As human beings we have been applying meaning to the world around us, creating stories and symbols to make sense of and connect ourselves to existence, for a very long time. Navigating matters of the heart and spirit–what is right, what is harmful, whether to stay, go, say yes, sit still–has always been on the human experience agenda, and there are endless schools of thought to help steer us into places of emotional, mental and spiritual fulfillment. Tarot is just one of an infinite amount of instruments we have at our fingertips.

Sharing and listening to stories is the way we create meaning in the world, and differentiate between what feels right, and what we are doubtful of. Stories in the world tell us about ourselves, mirroring to us what we are more of, and showing us where we possess all that what we think we do not. Every character we have ever read or heard of, whether fiction or non-fiction, comes with clues as to who we are. In this way, the archetypes and images reflected back to us in tarot reveal where that particular energy lies in ourselves, allowing us to participate, or step away from that force. The same way our favorite childhood stories tell of heroes, and racing rabbits, and generous fairies–all in the name of planting morals in our hearts, oftentimes tarot calls us to rise to our truths, and step up in ways we have been downplaying our abilities. Then other times we draw cards telling us to be humble, to remember a higher purpose, to call upon help.

Then there is the mystical aspect, the mysteriousness of why it is, that in the entire deck of 78 cards, we draw the same 1-3 cards in rotation, sometimes those particular cards even falling out into your lap face-up. While many are understandable skeptical of the validity of tarot, we can liken its positive effects to many researched-based theories. Psychoanalyst Carl Jung explains that archetypes that come up in our dreams and waking world as a collective, circulate and pop up in our culture, from art to politics to world-wide movements, likes and dislikes. Projective tests, used in both the clinical and forensic world today, use images to bring out the unconscious emotions, desires and fears of individuals. Since they are not able to spend time thinking of what to say with their conscious mind, this is the most effective way for the assessor to extract truth from the querent. In this way, tarot reveals to us that which is hard to look at, often times opening the floor for us to confront that which we bury.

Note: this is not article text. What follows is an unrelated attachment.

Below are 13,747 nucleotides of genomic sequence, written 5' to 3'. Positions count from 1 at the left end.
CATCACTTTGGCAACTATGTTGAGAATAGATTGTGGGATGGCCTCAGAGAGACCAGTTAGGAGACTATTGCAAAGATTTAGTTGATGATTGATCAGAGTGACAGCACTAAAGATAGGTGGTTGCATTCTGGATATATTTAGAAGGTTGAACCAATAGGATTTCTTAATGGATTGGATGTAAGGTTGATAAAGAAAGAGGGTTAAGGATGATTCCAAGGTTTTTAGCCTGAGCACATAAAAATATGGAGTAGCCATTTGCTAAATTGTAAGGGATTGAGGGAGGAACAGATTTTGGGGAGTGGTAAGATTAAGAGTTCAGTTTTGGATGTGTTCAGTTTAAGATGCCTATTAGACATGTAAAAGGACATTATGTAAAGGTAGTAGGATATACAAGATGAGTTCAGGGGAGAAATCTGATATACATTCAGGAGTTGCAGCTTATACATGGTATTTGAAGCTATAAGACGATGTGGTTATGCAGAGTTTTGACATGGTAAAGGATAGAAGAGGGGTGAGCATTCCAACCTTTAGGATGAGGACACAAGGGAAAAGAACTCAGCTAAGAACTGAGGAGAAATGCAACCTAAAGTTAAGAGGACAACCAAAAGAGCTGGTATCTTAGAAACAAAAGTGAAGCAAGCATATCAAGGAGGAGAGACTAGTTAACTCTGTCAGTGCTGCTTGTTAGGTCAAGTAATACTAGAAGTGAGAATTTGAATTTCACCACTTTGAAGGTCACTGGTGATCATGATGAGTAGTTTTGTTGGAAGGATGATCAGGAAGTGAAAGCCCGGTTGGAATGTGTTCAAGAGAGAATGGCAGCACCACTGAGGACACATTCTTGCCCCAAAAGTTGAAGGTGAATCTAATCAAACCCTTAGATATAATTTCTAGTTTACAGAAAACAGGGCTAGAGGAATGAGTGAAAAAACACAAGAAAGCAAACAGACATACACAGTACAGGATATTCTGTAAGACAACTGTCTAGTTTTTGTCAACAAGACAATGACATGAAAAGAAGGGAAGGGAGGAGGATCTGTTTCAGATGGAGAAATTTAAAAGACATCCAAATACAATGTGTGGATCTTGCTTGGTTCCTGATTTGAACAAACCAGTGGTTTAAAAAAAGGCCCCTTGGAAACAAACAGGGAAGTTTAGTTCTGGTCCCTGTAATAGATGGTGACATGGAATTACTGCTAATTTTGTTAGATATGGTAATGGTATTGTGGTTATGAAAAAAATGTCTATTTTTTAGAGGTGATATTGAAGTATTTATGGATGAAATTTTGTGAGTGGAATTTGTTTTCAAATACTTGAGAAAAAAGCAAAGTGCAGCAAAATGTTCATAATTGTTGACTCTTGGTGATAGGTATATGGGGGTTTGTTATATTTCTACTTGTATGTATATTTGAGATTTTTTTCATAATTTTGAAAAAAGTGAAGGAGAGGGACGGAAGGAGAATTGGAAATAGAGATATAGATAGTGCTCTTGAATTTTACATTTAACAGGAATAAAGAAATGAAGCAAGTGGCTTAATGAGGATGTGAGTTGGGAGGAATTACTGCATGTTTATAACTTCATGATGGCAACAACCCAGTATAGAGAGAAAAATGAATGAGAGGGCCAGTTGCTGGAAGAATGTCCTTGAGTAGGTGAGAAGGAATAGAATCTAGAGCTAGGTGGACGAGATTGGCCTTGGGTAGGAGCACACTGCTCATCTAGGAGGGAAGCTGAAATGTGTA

I believe that whether we have a tarot deck, a book of poems we received as a gift in the 8th grade, a collection of rocks, a playlist on shuffle, or we get out in a canoe and paddle into the horizon every morning, the world is teeming with tools available for us to listen to, observe and connect to our inner worlds. We are able to navigate by way of spirit, or you can call it intuition, or your inner compass, or whatever you want really, because no matter what the tool, language, activity, the truths that sweep over our lives will continuously reveal themselves to us, no matter how hard we try to shove them into a corner. That being said, as the truth-seekers we are, we might as well enjoy ourselves as we bloom and unfurl from these shadows! I recently received my first deck, as shown above, from my sister and have been using it for 2 months as means of reflection and guidance, and it has been extremely enriching as I embark on new ventures of every kind imaginable. I cannot think of a better time than now for me to have received one of the most delightful tools to draw inspiration and insight from, and I hope you enjoyed reading about some of the wonder I am diving into!